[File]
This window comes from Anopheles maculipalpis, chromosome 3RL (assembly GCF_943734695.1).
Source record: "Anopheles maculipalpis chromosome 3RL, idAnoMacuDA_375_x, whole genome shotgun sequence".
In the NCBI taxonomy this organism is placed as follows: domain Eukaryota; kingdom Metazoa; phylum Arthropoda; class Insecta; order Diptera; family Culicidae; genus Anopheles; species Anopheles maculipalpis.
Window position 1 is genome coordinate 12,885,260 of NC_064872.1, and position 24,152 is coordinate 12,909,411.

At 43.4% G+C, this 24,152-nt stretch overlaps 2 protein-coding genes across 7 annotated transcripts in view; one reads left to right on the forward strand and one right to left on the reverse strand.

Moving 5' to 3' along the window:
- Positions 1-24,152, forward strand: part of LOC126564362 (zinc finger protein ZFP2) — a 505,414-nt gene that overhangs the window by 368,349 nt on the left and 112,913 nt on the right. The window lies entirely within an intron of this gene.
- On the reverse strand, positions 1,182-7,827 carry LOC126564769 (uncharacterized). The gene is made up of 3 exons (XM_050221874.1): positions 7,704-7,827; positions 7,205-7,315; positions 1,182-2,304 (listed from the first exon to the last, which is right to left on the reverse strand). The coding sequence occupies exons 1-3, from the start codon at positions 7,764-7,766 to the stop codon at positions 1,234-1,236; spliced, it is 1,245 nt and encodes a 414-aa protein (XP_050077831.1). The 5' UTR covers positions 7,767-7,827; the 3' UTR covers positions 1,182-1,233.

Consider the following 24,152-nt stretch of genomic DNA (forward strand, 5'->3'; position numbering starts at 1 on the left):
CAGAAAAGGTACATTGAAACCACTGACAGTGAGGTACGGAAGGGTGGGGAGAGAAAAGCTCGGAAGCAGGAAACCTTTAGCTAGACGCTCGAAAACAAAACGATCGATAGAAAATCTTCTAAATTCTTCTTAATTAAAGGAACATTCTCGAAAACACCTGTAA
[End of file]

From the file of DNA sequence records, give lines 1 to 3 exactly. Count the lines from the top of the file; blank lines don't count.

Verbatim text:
This window comes from Anopheles maculipalpis, chromosome 3RL (assembly GCF_943734695.1).
Source record: "Anopheles maculipalpis chromosome 3RL, idAnoMacuDA_375_x, whole genome shotgun sequence".
In the NCBI taxonomy this organism is placed as follows: domain Eukaryota; kingdom Metazoa; phylum Arthropoda; class Insecta; order Diptera; family Culicidae; genus Anopheles; species Anopheles maculipalpis.